Lets say you are running some sort of web store or site that has some product information pages.  A user might visit your site today and then come back in a few days to double check some of the information or do additional research on that product.  It is possible that some information in that time may change.  But most of that information is static.  Think of product photos.  These are updated relatively infrequently, so what we really want is the browser to download these on the first visit to the page and cache them.  This way, in a few days when the user returns, the browser will not need to re-download these files, but instead just load them from cache.


One of the benefits is obvious.  When the browser can use a cached copy of a resource, it doesn't have to wait for that file to load.  This makes the page load faster.

A second benefit though is reduced load on your web server.  Think about it.  Why should your web server be extending cycles and using up network bandwidth serving out the same, unchanged file over and over again.  This is wasteful and ultimately lowers the total number of users you can support per server.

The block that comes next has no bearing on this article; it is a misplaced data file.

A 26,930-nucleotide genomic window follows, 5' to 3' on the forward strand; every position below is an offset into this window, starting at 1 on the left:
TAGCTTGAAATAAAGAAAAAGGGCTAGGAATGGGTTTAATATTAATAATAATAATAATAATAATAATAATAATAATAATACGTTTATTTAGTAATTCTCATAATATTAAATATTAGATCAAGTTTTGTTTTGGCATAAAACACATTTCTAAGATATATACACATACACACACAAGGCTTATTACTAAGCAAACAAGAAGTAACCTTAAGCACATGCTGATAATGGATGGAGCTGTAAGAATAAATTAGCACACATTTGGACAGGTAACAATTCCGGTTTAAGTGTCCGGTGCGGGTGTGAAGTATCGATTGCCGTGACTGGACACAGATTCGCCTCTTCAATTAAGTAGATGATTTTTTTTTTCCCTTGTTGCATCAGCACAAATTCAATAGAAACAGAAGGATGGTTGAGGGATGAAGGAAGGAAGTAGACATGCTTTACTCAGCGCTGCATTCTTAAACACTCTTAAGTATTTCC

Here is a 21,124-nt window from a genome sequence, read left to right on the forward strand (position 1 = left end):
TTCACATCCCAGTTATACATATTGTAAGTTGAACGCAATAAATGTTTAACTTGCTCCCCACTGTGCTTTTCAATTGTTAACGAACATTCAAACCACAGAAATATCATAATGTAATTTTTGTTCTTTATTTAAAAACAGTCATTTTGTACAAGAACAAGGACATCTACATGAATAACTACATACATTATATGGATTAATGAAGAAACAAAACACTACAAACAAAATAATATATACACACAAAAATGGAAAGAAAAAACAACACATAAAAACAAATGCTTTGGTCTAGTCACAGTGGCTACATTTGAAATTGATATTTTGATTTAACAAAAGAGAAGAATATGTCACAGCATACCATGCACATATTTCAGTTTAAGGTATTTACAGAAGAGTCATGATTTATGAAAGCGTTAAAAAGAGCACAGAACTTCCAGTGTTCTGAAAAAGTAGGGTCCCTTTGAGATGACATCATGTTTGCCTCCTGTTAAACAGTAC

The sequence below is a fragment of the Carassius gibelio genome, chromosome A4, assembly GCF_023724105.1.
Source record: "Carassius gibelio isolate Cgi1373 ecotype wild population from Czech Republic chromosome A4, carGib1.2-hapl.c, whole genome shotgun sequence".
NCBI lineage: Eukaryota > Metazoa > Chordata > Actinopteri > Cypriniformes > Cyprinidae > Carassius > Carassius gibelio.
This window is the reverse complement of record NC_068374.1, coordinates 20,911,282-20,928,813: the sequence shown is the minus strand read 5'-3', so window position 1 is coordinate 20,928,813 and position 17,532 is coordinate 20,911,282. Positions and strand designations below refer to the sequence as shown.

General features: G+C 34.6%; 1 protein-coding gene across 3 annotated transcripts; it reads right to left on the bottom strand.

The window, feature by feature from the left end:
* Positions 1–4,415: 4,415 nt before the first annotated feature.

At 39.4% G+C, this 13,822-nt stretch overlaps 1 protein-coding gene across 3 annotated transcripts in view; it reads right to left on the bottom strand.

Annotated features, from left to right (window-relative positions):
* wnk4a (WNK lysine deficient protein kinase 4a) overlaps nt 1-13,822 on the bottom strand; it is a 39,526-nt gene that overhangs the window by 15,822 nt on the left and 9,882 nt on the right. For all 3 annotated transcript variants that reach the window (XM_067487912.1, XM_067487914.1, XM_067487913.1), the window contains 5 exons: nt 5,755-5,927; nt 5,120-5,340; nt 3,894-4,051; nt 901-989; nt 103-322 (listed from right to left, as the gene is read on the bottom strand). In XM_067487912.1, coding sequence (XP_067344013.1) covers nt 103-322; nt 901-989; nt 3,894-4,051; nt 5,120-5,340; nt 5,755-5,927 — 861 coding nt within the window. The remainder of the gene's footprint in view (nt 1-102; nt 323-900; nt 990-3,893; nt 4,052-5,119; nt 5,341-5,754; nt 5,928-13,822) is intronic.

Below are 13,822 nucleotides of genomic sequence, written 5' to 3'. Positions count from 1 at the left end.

Many people are tempted to think that caching is only important for public facing web pages, but it can be just as important for internally facing web apps.  You may have branch offices that have smaller network pipes back to your main office.  And as just pointed out, caching can save resources on your web server, which ultimately saves your company money.

Implementing Caching in IIS

You can turn caching on from IIS Manager, but all this really does is write some configuration data to the web.config file.  So lets just look at what that data looks like.

<?xml version="1.0" encoding="UTF-8"?>
      <clientCache cacheControlMode="UseMaxAge" cacheControlMaxAge="30.00:00:00" />

The critical parameter is cacheControlMaxAge.  This tells IIS to set a header on the response for when the file should expire in the browser's cache.  The format here is (days).(hours):(minutes):(seconds).  So in the example above, we would be caching static content for 30 days.